A recent report in Vancouver, BC-based The Province said that the USA Sevens tournament will be moving after this year's event in Las Vegas, and there's every reason to think that this could be the case.
First, a caveat. If the USA Sevens stays in Las Vegas, then fans will come and enjoy themselves. How the tournament now is not a bad thing. The USA Sevens has been in Vegas since 2010, and the move then was a catalyst for the tournament to drastically increase its attendance. Last year, United World Sports, which owns the rights to the USA stop on the Sevens World Series circuit, reported total attendance of over 80,000 for the three days.
So why move? Here are five reasons:
Attendance is good but ...
In fact attendance hasn't risen appreciably in the last three years. Even when a Women's World Series stop was added, attendance didn't really change. At some point, when the product on the field is world-class, and there's much more to recommend going to the USA Sevens, you have to wonder if a change makes sense.
Sam Boyd Stadium has its drawbacks. It's limited in size—no it doesn't completely sell out every day of the USA Sevens, but there's not a lot of room to expand into good seats. The stadium isn't up to date. There's not a lot of places to watch and keep out of the sun, for example, and the concourse isn't open the way modern concourses are—open so fans can see the action while they wander around or get a drink.
Las Vegas is fun, exciting and varied in the attractions it provides, and the event organizers leveraged that about as well as you could. But ... the stadium is about a 30-minute drive from all of that action. That isn't changing until the new NFL stadium is completed in 2020. So why doesn't the tournament wait for that stadium to be completed? Here's a bit of a guess: it will be very, very expensive to rent.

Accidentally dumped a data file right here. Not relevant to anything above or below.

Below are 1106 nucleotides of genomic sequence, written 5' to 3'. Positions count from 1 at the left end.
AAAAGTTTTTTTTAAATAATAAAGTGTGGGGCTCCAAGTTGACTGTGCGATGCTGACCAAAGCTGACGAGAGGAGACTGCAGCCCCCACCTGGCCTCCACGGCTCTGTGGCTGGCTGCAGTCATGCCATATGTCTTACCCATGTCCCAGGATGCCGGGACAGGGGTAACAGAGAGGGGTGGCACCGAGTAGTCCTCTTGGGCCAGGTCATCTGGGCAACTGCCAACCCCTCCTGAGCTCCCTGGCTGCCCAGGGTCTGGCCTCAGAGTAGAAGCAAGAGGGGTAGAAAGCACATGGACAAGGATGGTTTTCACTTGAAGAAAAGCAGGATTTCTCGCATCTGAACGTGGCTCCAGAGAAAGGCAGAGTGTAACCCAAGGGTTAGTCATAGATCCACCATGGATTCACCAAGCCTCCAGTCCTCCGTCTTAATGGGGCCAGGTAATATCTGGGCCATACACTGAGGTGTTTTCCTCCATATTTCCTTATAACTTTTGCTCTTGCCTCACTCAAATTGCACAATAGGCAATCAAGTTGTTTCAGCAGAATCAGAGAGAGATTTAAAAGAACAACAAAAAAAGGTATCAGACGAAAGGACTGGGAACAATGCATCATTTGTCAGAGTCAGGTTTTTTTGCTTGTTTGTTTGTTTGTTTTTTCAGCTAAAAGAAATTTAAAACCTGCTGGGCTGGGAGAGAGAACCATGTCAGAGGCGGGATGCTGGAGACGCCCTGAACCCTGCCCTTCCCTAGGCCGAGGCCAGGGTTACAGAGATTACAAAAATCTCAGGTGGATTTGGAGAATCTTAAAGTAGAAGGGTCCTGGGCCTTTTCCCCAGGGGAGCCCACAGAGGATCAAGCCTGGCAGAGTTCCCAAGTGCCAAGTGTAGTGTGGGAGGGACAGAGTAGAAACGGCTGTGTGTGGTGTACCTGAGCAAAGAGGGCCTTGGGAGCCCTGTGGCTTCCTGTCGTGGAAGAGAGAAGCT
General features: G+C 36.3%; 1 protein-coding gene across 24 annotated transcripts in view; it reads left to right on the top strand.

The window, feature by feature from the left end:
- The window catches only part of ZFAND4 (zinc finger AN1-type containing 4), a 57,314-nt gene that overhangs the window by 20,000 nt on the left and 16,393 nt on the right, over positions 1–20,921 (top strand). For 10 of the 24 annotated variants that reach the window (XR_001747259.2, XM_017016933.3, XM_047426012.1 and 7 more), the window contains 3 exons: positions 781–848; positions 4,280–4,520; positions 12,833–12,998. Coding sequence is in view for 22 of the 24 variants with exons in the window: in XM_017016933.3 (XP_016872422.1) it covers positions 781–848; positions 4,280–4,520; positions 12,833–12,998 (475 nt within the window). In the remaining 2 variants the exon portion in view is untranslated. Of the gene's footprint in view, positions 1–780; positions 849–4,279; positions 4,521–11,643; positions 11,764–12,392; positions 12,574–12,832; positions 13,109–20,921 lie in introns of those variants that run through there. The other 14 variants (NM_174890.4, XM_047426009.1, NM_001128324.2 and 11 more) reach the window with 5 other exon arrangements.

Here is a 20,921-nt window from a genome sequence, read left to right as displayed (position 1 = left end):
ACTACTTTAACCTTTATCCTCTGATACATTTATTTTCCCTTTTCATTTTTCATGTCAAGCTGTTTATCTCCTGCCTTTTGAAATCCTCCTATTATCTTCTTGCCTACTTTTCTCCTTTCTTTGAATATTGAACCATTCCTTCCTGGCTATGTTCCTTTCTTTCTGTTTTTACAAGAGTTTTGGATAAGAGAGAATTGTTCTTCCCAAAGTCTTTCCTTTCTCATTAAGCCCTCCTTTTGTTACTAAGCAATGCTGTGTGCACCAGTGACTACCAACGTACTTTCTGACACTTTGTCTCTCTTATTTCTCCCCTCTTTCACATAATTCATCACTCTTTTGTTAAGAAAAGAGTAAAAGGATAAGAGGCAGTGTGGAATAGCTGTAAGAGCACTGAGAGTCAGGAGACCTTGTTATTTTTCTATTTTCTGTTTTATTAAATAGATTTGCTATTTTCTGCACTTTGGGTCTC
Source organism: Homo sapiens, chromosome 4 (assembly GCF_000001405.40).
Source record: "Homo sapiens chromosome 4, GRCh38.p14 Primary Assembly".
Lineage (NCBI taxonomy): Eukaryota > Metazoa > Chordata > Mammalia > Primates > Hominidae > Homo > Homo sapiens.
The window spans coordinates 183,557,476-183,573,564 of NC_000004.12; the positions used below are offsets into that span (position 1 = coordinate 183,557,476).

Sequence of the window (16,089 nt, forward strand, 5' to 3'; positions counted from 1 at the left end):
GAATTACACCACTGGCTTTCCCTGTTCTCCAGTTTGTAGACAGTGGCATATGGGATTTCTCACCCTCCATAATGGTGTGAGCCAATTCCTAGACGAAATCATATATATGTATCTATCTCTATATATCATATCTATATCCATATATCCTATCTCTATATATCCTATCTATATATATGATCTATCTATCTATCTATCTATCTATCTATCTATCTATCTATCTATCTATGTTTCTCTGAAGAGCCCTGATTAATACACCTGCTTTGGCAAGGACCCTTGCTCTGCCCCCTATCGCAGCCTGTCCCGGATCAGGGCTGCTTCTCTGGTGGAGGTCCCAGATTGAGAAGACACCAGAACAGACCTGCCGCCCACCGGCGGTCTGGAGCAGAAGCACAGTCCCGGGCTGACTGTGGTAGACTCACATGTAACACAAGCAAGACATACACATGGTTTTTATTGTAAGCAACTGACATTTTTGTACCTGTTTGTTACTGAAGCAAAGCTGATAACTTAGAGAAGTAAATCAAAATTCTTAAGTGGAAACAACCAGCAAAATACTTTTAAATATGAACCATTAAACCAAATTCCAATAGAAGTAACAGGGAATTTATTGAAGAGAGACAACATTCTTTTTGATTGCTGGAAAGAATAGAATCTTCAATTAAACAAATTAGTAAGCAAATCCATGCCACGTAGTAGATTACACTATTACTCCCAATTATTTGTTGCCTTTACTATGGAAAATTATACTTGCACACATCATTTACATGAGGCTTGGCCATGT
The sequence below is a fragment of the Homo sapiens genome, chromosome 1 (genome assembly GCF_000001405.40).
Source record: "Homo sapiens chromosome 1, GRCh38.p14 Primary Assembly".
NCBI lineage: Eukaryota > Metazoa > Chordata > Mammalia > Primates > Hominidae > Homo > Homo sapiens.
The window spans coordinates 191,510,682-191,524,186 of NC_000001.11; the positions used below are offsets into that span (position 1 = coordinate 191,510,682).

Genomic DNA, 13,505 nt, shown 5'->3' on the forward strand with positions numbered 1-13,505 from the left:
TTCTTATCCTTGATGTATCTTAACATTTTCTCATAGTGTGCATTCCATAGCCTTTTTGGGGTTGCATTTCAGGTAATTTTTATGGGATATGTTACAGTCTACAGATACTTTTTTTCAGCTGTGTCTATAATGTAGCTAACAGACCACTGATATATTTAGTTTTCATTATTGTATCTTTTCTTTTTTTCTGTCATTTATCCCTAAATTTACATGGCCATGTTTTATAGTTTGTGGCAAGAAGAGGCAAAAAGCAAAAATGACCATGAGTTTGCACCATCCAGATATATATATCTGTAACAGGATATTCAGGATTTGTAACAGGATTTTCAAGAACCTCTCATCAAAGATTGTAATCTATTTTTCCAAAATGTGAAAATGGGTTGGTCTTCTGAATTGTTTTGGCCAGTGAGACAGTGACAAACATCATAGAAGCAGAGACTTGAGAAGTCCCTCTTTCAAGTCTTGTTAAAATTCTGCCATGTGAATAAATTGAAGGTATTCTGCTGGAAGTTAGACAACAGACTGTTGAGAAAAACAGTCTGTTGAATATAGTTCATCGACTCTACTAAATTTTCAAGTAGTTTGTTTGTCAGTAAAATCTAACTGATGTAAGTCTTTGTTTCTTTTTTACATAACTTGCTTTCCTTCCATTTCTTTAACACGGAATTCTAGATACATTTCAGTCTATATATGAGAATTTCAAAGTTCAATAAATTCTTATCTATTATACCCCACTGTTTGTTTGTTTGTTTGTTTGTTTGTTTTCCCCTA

Las Vegas is fun for visitors, but with smoking allowed in many of the hotels, it's actually a tough place for the athletes. The distance from the fields and the fact that the playing surface at Sam Boyd is narrower than other fields on the World Series circuit are also issues that have been bearable while the tournament was growing. But now, all other things being equal, those factors aren't exactly going to keep the event in Vegas.
Jon Prusmack, who started United World Sports and was the financial and emotional backing behind the USA Sevens when he bought it in 2006, died at the end of 2018. His death means UWS has to think more deeply about the future. The bottom line, and growth potential, are what an investor wants to see.
Add to that all of the other factors, and to grow the attendance you need a more modern venue, maybe a new location to shake things up and a place where perhaps you can leverage an 80,000-attendance event to get favorable terms.
So where could they go?
The USA Sevens in 2020 would still need to be in a dependably warm-weather city, a city people want to visit and with the right kind of venue. Some thoughts:
San Jose / Santa Clara - Not exactly a destination city, but the corporate partnership opportunities would be huge, and the area has two excellent stadiums to use.
Florida - The weather would be good, you'd get the South American fans and the overseas fans (especially from Europe) would welcome a trip to the beaches. Maybe Tropicana Field in Tampa or Marlins Park in Miami?
San Diego - Wait, didn't we already do this? Yes, and one of the reasons the USA Sevens left San Diego was that PETCO Park was asking too much money. Maybe this time around things will be different. PETCO is still a pretty great venue, the location is good and the city is fun to visit.
Texas - The Lone Star State has about 20 stadiums that would work for the USA Sevens, but it's the city and venue combination you need.
Atlanta - Suntrust Park, anyone?
You'll notice that a lot of these suggestions are baseball fields. Baseball stadiums are really, really good for international sevens.
We haven't mentioned the associated invitational tournaments, but you'd need a place that can accommodate a major participational tournament, as well.
We'll see who is in the mood to roll out the welcome mat for a unique event that deserves a good home.